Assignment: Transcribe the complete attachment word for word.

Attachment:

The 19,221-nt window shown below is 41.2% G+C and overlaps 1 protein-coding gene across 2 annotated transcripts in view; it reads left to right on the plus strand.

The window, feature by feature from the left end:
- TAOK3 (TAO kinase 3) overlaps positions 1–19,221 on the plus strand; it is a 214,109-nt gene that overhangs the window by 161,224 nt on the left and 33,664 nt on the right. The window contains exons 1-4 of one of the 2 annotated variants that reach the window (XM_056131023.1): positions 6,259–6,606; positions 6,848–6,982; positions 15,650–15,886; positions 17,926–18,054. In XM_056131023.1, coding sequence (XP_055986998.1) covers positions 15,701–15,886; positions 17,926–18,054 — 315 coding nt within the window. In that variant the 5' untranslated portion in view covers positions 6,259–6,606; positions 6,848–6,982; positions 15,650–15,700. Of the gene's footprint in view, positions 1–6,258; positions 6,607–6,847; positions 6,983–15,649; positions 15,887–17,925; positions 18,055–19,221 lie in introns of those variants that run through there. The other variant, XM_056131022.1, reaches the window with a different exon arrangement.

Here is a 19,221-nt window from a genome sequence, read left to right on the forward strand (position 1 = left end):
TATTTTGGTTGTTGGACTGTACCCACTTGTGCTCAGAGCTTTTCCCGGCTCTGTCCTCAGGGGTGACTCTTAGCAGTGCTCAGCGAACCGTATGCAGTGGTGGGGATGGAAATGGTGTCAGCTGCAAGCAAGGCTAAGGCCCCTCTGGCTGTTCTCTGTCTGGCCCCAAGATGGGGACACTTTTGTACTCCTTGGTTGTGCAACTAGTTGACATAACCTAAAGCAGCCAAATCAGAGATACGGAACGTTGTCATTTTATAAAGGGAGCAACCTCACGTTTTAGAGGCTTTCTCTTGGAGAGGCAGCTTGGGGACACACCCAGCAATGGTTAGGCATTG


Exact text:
The 19,221-nt window shown below is 41.2% G+C and overlaps 1 protein-coding gene across 2 annotated transcripts in view; it reads left to right on the plus strand.

The window, feature by feature from the left end:
- TAOK3 (TAO kinase 3) overlaps positions 1–19,221 on the plus strand; it is a 214,109-nt gene that overhangs the window by 161,224 nt on the left and 33,664 nt on the right. The window contains exons 1-4 of one of the 2 annotated variants that reach the window (XM_056131023.1): positions 6,259–6,606; positions 6,848–6,982; positions 15,650–15,886; positions 17,926–18,054. In XM_056131023.1, coding sequence (XP_055986998.1) covers positions 15,701–15,886; positions 17,926–18,054 — 315 coding nt within the window. In that variant the 5' untranslated portion in view covers positions 6,259–6,606; positions 6,848–6,982; positions 15,650–15,700. Of the gene's footprint in view, positions 1–6,258; positions 6,607–6,847; positions 6,983–15,649; positions 15,887–17,925; positions 18,055–19,221 lie in introns of those variants that run through there. The other variant, XM_056131022.1, reaches the window with a different exon arrangement.

Here is a 19,221-nt window from a genome sequence, read left to right on the forward strand (position 1 = left end):
TATTTTGGTTGTTGGACTGTACCCACTTGTGCTCAGAGCTTTTCCCGGCTCTGTCCTCAGGGGTGACTCTTAGCAGTGCTCAGCGAACCGTATGCAGTGGTGGGGATGGAAATGGTGTCAGCTGCAAGCAAGGCTAAGGCCCCTCTGGCTGTTCTCTGTCTGGCCCCAAGATGGGGACACTTTTGTACTCCTTGGTTGTGCAACTAGTTGACATAACCTAAAGCAGCCAAATCAGAGATACGGAACGTTGTCATTTTATAAAGGGAGCAACCTCACGTTTTAGAGGCTTTCTCTTGGAGAGGCAGCTTGGGGACACACCCAGCAATGGTTAGGCATTG